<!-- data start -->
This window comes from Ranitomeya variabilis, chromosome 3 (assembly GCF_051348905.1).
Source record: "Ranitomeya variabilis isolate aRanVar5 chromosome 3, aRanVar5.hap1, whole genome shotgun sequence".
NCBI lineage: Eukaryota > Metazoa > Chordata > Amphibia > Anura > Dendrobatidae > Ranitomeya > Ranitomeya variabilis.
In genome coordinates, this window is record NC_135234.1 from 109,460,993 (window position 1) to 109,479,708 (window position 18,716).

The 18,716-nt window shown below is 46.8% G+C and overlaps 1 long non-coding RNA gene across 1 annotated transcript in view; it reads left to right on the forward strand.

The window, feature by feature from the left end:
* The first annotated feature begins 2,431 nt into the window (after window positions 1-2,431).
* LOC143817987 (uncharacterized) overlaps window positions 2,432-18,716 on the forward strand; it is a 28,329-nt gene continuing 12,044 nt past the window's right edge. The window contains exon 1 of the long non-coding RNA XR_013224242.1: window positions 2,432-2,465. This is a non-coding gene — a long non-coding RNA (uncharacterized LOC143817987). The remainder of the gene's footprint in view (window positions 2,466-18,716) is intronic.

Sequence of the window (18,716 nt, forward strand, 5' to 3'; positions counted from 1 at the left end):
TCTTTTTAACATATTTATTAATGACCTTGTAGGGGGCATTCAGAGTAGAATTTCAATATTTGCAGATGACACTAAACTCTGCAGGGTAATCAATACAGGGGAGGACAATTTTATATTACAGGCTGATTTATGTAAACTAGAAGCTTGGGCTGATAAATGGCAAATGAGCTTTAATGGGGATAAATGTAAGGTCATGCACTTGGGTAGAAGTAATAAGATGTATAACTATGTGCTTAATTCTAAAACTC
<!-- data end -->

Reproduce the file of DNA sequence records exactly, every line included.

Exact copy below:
This window comes from Ranitomeya variabilis, chromosome 3 (assembly GCF_051348905.1).
Source record: "Ranitomeya variabilis isolate aRanVar5 chromosome 3, aRanVar5.hap1, whole genome shotgun sequence".
NCBI lineage: Eukaryota > Metazoa > Chordata > Amphibia > Anura > Dendrobatidae > Ranitomeya > Ranitomeya variabilis.
In genome coordinates, this window is record NC_135234.1 from 109,460,993 (window position 1) to 109,479,708 (window position 18,716).

The 18,716-nt window shown below is 46.8% G+C and overlaps 1 long non-coding RNA gene across 1 annotated transcript in view; it reads left to right on the forward strand.

The window, feature by feature from the left end:
* The first annotated feature begins 2,431 nt into the window (after window positions 1-2,431).
* LOC143817987 (uncharacterized) overlaps window positions 2,432-18,716 on the forward strand; it is a 28,329-nt gene continuing 12,044 nt past the window's right edge. The window contains exon 1 of the long non-coding RNA XR_013224242.1: window positions 2,432-2,465. This is a non-coding gene — a long non-coding RNA (uncharacterized LOC143817987). The remainder of the gene's footprint in view (window positions 2,466-18,716) is intronic.

Sequence of the window (18,716 nt, forward strand, 5' to 3'; positions counted from 1 at the left end):
TCTTTTTAACATATTTATTAATGACCTTGTAGGGGGCATTCAGAGTAGAATTTCAATATTTGCAGATGACACTAAACTCTGCAGGGTAATCAATACAGGGGAGGACAATTTTATATTACAGGCTGATTTATGTAAACTAGAAGCTTGGGCTGATAAATGGCAAATGAGCTTTAATGGGGATAAATGTAAGGTCATGCACTTGGGTAGAAGTAATAAGATGTATAACTATGTGCTTAATTCTAAAACTC